Student Learning

Core to primary education is literacy and numeracy. In addition to this, through project-based learning and our culture of thinking our students gain the ability to think as scientists, mathematicians, historians, and writers. ESAA takes content knowledge to an advanced level with an Integrated Curriculum Model, focusing on practical application and hands-on demonstration, essential in the 21st century.

Literacy

Literacy is taught through readers’ and writers’ workshops with personalization to meet each student where they are. Workshops start out with mini-lessons that are taught to the whole class or to small groups. In upper primary, students may work with sequencing, author’s purpose, or connections within the text or from the text to self. In lower primary, students may focus on phonics or Daily Five Model of Literacy. Throughout the workshops students at all grade levels work with higher level thinking skills using thinking routines. Rich conversations between students develop as students form an opinion, communicate their opinion, and learn to defend their opinion while finding value in the opinions of others.

Numeracy

The development of numeracy and basic math skills is an important aspect of an elementary school education. ESAA uses the Everyday Math program used by the Sheboygan Area School District. The Everyday Math program takes students through each aspect of Mathematics including: Numeration; Operations and Computation; Data; Measurement; Geometry and Basic Algebra. Within these curriculum, ESAA builds to develop an in depth application of mathematics by adding projects. These projects allow students the chance to take the skills they are developing and apply them to real life problems. One sample is one done as part of the upper primary curriculum called "Inchville". Inchville provides students with the opportunity to create their own town, to scale, using measurement skills.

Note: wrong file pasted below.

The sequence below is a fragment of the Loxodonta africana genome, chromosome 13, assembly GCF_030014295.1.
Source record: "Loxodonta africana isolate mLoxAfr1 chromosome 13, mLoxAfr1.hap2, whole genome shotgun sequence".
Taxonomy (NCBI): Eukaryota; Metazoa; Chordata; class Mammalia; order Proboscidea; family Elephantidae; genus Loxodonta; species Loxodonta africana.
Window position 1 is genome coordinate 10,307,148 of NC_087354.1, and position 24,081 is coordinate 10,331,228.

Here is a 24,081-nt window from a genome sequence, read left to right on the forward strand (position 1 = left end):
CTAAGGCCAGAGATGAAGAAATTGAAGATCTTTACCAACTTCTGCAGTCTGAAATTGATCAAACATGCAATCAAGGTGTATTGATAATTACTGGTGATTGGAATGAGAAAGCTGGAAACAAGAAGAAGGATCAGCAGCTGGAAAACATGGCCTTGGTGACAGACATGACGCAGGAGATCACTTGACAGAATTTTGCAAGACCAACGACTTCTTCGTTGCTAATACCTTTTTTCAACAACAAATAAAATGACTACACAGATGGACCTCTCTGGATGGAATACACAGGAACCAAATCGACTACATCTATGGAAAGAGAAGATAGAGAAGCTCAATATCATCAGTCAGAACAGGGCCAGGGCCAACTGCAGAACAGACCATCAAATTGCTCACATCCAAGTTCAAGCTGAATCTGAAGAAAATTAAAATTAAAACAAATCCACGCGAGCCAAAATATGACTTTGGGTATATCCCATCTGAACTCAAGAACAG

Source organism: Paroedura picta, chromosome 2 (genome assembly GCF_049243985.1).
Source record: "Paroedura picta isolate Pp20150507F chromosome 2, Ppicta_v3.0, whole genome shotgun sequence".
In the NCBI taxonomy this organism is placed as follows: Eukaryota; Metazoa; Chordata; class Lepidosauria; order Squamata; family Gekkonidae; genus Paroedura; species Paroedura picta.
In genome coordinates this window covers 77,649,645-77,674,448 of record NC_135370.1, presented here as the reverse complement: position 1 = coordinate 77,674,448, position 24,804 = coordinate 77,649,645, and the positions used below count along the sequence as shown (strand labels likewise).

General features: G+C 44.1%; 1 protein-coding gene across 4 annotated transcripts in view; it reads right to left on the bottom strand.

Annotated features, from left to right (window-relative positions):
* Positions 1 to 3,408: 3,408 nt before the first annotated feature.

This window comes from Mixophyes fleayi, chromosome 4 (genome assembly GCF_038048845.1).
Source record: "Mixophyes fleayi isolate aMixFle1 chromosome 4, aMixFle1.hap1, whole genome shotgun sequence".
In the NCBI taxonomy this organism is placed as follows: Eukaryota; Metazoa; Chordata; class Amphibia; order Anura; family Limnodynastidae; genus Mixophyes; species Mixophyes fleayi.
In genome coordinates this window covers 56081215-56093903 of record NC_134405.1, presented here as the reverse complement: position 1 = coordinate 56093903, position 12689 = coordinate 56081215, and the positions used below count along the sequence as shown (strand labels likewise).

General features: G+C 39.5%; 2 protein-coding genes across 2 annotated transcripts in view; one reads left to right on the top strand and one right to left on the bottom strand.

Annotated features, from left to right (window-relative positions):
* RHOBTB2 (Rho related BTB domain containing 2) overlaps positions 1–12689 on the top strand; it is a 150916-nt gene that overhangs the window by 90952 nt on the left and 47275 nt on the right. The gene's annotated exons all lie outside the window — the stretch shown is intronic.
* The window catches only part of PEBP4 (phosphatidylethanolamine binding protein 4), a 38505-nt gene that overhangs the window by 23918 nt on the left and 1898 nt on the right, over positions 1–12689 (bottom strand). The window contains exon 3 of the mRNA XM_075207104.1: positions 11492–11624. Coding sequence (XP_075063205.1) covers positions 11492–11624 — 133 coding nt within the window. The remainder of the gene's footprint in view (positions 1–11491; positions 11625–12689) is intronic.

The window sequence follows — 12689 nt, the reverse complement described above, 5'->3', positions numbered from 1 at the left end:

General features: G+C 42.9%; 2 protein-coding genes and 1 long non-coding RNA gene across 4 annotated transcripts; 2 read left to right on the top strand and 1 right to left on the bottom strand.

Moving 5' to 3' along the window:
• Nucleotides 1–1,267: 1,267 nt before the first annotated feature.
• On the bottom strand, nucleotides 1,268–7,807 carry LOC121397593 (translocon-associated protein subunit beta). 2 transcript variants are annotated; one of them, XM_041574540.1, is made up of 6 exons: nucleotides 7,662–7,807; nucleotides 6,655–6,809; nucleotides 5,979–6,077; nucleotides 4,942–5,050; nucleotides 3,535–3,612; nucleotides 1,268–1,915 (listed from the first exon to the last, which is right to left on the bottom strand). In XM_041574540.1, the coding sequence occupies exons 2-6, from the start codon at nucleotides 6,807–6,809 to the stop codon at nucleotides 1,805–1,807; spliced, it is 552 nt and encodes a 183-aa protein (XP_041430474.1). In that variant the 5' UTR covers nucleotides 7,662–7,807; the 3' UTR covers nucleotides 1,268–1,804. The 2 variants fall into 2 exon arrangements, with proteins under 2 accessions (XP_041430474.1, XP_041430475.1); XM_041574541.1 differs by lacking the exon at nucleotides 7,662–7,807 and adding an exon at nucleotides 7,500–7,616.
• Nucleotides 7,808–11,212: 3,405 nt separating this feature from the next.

Disciplinary Knowledge

Our academic and art disciplines are taught differently from those at traditional elementary schools. The academic content is delivered in a way that is reflective of how professionals — for example, scientists — study, think, and work in the field through projects that ask them to find their own answers and apply basic knowledge. The content delivery varies from a traditional elementary school while still maintaining the state and SASD standards for achievement and growth. To further engage students in the learning process, a focus of depth versus breadth is taken.